Campside Sadistic – 1100 words
By T. A. Fenner
Just a little popcorn flash fiction I created for a contest that required the use of “It was a dark and stormy night” in the story. Didn’t win, but the editor thought it was a fun read. In any case, figured it would be a good story to get the Halloween season kicked off… It is Halloween season, right?
Anyhow, check it out below!
By T. A. Fenner
“So troop,” Baxter said, drawing the attention of the boys seated around the fire pit. “What should we do before settling in for the night?”
Ideas flared up around the circle — catch fireflies, duck-duck-goose, name the merit badge, and so on. But nothing caught fire with the group.
Baxtor checked his phone for ideas, but the darkening hills offered no signal, which, under normal conditions, he considered part of their charm. Not so much with seven bored scouts staring back at him.
The new kid strolled in from the shadows and plunked down next to the fire, opposite Baxter. With the slow drawl of southern accent, he asked, “Mister Baxter, can we tell spooky stories?”
Several scouts cheered on the idea, then stuffed their faces with roasted marshmallows.
“Looks like we have a winner. I’ll start us out,” Baxter said, resting the phone on the ground next to him as he tossed the half-eaten remnants of his poorly cooked marshmallow into the fire.
One more, he thought, stabbing his third marshmallow onto his stick. After perching it atop the flames, he cleared his throat and said, “It was a dark and stormy night…”
Groans erupted around the fire.
Baxter threw up his free hand in simulated shock, but failed to contain his toothy grin. “What?”
“Mister Baxter,” the new kid said, “you can’t start off spooky stories like that. It’s been done like a ka-jillion times.”
“Really?” Baxter faked a big sigh. “Guess I got a long ways to go to earn a story telling badge, huh?”
The scouts giggled.
Baxter smiled and drew in the crisp mountain air, allowing the summer-baked smell of pine to tickle his senses and smooth away the wrinkles of city life. God I love this.
“Can I tell a story?” the new kid asked.
“Absolutely,” Baxtor said. “Your name is…Terrence, right?”
The kid nodded.
“Well then, Terrence, give us your best shot.”
Terrence stood and hunched over the fire, allowing an eerie light to cast over his face and body. “This here’s a story about boy. Not just any boy, mind you. But a boy so dark on the inside his heart pumped the blackest of inks.”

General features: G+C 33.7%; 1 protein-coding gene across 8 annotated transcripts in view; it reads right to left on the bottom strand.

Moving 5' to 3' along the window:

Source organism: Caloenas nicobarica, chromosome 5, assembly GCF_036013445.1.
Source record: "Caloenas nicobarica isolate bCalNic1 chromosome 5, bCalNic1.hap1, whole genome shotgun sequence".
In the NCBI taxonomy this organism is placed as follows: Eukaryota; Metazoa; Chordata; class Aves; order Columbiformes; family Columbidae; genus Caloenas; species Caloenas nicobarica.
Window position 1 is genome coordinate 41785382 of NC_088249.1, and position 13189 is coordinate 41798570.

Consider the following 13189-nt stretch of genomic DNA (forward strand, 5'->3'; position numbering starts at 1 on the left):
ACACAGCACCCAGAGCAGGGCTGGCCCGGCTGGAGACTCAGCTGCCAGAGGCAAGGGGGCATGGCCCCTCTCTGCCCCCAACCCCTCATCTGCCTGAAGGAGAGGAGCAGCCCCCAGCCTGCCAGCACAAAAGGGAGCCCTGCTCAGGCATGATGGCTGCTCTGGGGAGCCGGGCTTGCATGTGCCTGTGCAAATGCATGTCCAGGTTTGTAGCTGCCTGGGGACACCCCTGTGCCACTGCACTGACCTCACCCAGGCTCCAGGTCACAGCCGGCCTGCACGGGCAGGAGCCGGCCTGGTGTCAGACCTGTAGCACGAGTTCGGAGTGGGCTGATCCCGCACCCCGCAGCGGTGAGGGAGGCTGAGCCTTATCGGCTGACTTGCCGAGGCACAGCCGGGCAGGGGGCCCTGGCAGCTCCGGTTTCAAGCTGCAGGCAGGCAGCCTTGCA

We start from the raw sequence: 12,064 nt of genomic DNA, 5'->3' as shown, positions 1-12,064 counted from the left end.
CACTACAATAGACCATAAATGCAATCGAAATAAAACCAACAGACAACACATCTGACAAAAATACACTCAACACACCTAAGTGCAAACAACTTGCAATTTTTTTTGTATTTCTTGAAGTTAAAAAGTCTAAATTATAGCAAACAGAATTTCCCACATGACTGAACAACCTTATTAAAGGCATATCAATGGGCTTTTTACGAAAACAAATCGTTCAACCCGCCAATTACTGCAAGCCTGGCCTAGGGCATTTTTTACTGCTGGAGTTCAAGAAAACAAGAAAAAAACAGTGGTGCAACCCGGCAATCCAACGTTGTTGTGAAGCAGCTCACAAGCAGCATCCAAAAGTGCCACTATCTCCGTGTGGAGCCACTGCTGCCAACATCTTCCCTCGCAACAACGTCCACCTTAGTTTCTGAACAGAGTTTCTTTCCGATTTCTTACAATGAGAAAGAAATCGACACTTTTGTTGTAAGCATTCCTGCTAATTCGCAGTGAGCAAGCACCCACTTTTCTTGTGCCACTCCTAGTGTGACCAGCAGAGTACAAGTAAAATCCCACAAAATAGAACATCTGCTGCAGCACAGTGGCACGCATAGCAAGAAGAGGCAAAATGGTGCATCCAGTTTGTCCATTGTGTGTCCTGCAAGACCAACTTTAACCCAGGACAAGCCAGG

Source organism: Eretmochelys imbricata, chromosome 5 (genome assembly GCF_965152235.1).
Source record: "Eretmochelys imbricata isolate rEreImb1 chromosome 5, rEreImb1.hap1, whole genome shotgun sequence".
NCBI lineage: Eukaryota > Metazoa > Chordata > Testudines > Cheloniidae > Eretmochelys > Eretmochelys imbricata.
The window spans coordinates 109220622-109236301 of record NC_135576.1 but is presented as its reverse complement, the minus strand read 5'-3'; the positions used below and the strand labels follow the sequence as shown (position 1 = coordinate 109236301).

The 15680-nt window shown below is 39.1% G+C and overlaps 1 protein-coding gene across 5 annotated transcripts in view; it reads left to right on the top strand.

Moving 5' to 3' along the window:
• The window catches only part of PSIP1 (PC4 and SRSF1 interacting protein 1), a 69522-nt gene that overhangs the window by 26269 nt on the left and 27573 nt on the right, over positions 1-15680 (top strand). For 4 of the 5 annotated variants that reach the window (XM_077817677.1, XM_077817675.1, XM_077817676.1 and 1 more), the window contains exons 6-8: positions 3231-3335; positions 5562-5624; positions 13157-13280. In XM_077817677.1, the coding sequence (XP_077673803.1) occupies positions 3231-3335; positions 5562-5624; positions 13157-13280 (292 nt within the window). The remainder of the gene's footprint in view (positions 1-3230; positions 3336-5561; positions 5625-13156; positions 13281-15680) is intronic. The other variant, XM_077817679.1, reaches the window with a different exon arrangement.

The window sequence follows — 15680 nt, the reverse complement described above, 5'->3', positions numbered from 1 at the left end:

The scouts leaned in, grins and marshmallows smeared across their faces.
The kid’s got skills, Baxter thought, twisting his roasting stick.
“And the boy was smart too, smarter than most adults even,” Terrence said, jabbing a thumb towards Baxter which drew several snickers. “So smart, in fact, that he learned to hide the darkness, to keep it on the inside and only show folks what they wanted to see. And on one particular evening, the boy decided it best to look normal, to look like an everyday… Boy Scout.”
Several “oohs” rose from the troop.
“Now hush up, all,” Baxter said after a gooey nibble of his latest marshmallow victim. “You’re breaking the mood.”
Once the commotion died away, Terrence took turns glaring into everyone’s eyes as he continued. “But as time passed on, the darkness kept growing inside the boy. He tried all sorts of things to keep it contained, like torturing and killing small animals and such. But nothing ever satisfied him. And just when he neared his bursting point, he received the opportunity he’d been waiting for his entire life — an invitation to go camping with his new troop.”
More “oohs”, even a few “ahhs”.
Baxter shook his head.
“But like I said, the kid was smart. Real smart. He knew he needed a plan, one good enough to satisfy his murderous urges, yet protect him from being caught.” Terrence picked up the nearest marshmallow bag. “He decided food was the key. Something delicious, something everyone would take part in. Once he found the right food, all he’d have to do was poison it.”
The scouts’ eyes flicked down to their sticky fingers, and Baxter’s to his own half-eaten marshmallow.
“Quick question,” Terrence said. “What deadly poison can be extracted from apricot seeds? Beep! The answer is cyanide. With the right dose — say a marshmallow or two — death can happen in less than fifteen minutes.”
The scouts glanced to one another, then to Baxter, fear squeezing their faces into wrinkled knots.
“That will do now, Terrance,” Baxter said, a nervous laugh rattling his voice.
But Terrence didn’t stop.
To read the epic conclusion, go to my author’s website:
And if you feel up to it, please leave a comment after you’re done reading. Thank you!